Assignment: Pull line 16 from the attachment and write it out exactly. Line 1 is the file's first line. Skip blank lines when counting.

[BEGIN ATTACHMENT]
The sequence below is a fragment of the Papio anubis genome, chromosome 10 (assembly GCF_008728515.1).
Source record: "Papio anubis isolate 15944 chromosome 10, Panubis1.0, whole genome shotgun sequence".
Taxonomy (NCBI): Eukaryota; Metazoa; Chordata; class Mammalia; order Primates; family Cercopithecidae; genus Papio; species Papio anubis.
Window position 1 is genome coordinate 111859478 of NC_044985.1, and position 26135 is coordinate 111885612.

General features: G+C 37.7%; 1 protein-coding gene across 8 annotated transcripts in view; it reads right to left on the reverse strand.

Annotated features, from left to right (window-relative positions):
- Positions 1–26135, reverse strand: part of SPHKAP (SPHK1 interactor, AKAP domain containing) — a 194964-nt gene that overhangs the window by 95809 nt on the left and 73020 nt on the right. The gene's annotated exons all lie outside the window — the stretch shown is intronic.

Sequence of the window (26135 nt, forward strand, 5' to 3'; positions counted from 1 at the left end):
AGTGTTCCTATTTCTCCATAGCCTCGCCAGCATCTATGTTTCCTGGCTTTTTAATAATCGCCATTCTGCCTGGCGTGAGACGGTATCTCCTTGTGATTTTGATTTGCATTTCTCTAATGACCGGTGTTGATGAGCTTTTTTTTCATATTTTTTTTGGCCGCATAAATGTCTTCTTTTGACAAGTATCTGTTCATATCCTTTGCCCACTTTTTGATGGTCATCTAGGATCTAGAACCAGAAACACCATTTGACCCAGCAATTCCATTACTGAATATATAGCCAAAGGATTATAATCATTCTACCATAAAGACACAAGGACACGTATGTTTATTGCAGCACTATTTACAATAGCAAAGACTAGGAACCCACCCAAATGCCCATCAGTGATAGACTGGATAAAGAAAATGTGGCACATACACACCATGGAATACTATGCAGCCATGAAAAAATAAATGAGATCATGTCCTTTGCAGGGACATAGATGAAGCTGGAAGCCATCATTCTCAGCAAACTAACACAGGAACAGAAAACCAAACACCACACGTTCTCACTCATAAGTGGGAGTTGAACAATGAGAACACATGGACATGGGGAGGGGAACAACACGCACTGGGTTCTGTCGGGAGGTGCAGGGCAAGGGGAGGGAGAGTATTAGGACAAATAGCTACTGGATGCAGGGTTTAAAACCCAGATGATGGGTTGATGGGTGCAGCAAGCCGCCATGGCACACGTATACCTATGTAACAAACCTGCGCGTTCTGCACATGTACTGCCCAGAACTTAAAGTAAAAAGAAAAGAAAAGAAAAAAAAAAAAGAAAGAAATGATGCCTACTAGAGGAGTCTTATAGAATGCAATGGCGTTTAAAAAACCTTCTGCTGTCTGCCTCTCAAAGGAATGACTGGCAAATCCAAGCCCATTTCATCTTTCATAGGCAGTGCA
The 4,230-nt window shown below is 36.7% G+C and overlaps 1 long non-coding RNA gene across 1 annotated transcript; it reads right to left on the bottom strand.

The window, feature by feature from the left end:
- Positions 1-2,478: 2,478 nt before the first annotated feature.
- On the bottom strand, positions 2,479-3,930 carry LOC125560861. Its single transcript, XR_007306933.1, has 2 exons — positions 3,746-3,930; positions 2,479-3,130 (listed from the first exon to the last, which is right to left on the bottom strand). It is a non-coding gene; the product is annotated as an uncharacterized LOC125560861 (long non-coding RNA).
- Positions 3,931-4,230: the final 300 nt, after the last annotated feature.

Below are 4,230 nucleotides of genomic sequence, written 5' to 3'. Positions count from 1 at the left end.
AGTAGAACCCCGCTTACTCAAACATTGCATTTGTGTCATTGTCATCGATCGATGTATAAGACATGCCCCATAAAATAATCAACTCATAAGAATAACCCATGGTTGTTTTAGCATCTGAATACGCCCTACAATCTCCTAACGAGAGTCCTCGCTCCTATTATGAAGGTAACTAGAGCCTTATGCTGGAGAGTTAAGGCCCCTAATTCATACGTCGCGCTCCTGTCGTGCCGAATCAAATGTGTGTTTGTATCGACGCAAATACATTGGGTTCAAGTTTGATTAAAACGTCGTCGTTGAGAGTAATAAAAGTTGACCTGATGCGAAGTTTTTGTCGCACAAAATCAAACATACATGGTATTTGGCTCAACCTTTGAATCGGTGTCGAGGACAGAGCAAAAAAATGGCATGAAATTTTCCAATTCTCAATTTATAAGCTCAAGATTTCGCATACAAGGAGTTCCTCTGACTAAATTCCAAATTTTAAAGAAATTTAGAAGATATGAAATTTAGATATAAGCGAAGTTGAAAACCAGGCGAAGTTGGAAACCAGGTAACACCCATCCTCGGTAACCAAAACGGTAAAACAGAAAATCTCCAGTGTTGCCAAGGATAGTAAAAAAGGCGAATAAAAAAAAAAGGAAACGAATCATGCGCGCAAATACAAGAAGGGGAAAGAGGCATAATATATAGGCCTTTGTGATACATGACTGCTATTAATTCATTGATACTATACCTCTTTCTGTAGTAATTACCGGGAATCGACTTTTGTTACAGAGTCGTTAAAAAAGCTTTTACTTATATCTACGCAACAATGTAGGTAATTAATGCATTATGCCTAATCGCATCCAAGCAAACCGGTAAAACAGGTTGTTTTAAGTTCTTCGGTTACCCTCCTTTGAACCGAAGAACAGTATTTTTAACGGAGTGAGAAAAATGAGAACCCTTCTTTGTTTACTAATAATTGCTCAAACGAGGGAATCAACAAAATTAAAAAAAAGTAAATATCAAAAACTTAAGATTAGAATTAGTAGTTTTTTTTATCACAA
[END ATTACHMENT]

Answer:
AGTAGAACCCCGCTTACTCAAACATTGCATTTGTGTCATTGTCATCGATCGATGTATAAGACATGCCCCATAAAATAATCAACTCATAAGAATAACCCATGGTTGTTTTAGCATCTGAATACGCCCTACAATCTCCTAACGAGAGTCCTCGCTCCTATTATGAAGGTAACTAGAGCCTTATGCTGGAGAGTTAAGGCCCCTAATTCATACGTCGCGCTCCTGTCGTGCCGAATCAAATGTGTGTTTGTATCGACGCAAATACATTGGGTTCAAGTTTGATTAAAACGTCGTCGTTGAGAGTAATAAAAGTTGACCTGATGCGAAGTTTTTGTCGCACAAAATCAAACATACATGGTATTTGGCTCAACCTTTGAATCGGTGTCGAGGACAGAGCAAAAAAATGGCATGAAATTTTCCAATTCTCAATTTATAAGCTCAAGATTTCGCATACAAGGAGTTCCTCTGACTAAATTCCAAATTTTAAAGAAATTTAGAAGATATGAAATTTAGATATAAGCGAAGTTGAAAACCAGGCGAAGTTGGAAACCAGGTAACACCCATCCTCGGTAACCAAAACGGTAAAACAGAAAATCTCCAGTGTTGCCAAGGATAGTAAAAAAGGCGAATAAAAAAAAAAGGAAACGAATCATGCGCGCAAATACAAGAAGGGGAAAGAGGCATAATATATAGGCCTTTGTGATACATGACTGCTATTAATTCATTGATACTATACCTCTTTCTGTAGTAATTACCGGGAATCGACTTTTGTTACAGAGTCGTTAAAAAAGCTTTTACTTATATCTACGCAACAATGTAGGTAATTAATGCATTATGCCTAATCGCATCCAAGCAAACCGGTAAAACAGGTTGTTTTAAGTTCTTCGGTTACCCTCCTTTGAACCGAAGAACAGTATTTTTAACGGAGTGAGAAAAATGAGAACCCTTCTTTGTTTACTAATAATTGCTCAAACGAGGGAATCAACAAAATTAAAAAAAAGTAAATATCAAAAACTTAAGATTAGAATTAGTAGTTTTTTTTATCACAA